WebMD - Flame Retardant Chemicals in House Dust, Sofas

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November 28, 2012
By Salynn Boyles

Excerpt: Many people may be breathing in chemical flame retardants that are seeping from their upholstered furniture, electronics, and other common household items, a new study suggests.

Researchers from the environmental research group Silent Spring Institute found potentially unsafe levels of several flame retardants in the dust from a large percentage of the homes they examined.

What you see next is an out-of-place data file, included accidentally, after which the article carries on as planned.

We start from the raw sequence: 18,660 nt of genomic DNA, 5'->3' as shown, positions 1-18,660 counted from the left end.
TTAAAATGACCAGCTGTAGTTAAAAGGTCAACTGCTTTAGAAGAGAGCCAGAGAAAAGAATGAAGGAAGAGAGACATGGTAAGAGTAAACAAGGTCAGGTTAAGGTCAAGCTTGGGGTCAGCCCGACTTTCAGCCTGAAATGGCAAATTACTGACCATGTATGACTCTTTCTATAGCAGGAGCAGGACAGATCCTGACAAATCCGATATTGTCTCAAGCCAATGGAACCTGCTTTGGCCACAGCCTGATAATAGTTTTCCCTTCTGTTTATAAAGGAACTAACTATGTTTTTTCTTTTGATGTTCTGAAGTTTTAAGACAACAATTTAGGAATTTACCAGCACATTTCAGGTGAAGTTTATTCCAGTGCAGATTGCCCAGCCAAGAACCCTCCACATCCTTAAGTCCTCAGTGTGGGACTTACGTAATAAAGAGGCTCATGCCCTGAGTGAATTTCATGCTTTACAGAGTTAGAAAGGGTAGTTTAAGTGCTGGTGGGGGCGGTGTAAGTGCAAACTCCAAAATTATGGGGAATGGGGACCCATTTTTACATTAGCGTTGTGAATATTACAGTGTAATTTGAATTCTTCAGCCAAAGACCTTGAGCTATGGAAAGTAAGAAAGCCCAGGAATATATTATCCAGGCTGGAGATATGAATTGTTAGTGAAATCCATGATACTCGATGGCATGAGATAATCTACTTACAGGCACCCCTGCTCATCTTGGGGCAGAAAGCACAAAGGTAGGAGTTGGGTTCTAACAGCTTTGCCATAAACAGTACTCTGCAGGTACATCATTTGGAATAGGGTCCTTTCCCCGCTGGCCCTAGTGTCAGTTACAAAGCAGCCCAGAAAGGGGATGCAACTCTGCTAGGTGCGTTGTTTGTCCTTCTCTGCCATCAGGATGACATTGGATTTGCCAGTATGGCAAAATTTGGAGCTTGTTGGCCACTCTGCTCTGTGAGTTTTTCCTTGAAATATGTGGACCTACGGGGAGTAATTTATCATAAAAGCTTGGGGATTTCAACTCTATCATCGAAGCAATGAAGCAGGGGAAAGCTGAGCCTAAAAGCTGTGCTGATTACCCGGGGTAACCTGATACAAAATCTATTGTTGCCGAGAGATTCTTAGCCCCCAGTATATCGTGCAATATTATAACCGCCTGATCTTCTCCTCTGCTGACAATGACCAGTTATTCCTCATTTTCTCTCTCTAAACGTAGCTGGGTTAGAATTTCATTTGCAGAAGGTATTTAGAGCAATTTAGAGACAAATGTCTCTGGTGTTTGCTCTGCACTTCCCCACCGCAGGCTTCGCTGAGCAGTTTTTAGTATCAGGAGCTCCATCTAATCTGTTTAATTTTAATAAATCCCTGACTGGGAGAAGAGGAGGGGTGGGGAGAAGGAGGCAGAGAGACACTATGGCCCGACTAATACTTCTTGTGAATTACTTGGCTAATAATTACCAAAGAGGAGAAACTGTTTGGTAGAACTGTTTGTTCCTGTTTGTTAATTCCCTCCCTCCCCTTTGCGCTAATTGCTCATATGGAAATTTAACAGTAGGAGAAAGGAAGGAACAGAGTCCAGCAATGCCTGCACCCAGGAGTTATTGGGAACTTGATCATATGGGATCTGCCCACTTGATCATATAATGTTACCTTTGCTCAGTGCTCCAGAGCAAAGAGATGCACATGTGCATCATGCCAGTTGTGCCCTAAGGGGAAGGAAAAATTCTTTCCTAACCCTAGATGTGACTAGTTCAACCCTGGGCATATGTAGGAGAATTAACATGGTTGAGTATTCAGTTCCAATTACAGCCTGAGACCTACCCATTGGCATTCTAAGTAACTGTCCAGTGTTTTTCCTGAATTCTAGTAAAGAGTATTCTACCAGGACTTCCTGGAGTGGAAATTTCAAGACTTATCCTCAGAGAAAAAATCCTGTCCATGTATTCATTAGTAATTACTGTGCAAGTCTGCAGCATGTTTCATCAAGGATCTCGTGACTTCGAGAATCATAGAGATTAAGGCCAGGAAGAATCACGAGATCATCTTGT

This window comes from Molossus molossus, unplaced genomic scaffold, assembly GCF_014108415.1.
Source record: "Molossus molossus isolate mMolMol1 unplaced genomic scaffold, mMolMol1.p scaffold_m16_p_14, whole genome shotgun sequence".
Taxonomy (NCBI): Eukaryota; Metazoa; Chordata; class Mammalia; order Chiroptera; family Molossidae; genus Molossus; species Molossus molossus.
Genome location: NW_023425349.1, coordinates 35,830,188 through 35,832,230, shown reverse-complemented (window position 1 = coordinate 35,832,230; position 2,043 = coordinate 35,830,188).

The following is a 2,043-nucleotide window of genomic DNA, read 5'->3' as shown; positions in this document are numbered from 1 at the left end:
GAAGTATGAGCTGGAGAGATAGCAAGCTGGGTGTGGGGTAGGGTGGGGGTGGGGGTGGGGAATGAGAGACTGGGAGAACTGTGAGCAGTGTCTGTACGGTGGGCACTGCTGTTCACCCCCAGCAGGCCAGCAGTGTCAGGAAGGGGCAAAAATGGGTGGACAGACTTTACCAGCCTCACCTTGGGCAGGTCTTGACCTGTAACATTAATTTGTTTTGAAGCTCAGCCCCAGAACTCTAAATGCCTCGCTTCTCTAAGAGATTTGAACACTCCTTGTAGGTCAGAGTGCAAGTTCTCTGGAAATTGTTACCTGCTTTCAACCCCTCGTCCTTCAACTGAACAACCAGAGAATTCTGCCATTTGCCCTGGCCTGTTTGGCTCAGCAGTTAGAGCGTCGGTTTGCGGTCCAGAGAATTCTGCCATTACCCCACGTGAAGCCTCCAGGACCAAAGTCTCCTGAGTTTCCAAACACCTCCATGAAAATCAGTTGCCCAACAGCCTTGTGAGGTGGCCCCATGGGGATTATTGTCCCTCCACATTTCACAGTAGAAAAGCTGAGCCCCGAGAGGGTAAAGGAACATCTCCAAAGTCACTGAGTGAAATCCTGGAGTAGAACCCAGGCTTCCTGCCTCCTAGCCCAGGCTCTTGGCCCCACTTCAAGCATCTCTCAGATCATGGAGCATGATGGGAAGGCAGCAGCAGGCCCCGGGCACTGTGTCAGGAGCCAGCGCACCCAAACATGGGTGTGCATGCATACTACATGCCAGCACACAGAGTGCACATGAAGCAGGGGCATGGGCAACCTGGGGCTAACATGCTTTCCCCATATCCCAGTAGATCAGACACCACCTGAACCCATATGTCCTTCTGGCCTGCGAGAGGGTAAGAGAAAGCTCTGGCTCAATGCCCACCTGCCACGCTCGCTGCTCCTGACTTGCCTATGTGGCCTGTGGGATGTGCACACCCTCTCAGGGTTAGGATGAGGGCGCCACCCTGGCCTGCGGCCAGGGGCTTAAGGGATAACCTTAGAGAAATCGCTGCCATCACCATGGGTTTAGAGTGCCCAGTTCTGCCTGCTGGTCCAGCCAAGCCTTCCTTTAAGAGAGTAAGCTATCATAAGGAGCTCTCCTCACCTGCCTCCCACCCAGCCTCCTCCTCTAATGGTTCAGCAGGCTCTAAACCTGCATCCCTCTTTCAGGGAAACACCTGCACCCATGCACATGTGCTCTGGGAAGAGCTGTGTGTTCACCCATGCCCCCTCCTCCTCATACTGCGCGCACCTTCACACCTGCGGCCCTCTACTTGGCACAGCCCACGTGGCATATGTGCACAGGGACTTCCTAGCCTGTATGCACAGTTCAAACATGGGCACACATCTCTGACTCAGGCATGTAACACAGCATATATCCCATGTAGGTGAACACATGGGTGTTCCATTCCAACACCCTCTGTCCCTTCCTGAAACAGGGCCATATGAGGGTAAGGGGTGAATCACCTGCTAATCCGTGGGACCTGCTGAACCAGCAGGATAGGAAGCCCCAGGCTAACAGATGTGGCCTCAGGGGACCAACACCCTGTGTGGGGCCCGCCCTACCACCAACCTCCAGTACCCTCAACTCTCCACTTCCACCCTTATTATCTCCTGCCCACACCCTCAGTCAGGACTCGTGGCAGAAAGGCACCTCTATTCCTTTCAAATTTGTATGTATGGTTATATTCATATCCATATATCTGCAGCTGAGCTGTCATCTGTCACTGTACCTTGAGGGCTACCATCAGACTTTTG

House Dust Has Flame Retardants

Among the chemicals found in the highest levels in household dust were those banned from children’s pajamas in the late 1970s, largely as a result of research by University of California chemist Arlene Blum, PhD.

In a separate study, Blum and colleagues from UC Berkley and Duke University found that 85% of the sofas they tested were treated with flame retardants and the most common one was the chemical Blum identified as a carcinogen decades ago, known as chlorinated Tris.

Both studies were published today in the journal Environmental Science & Technology.

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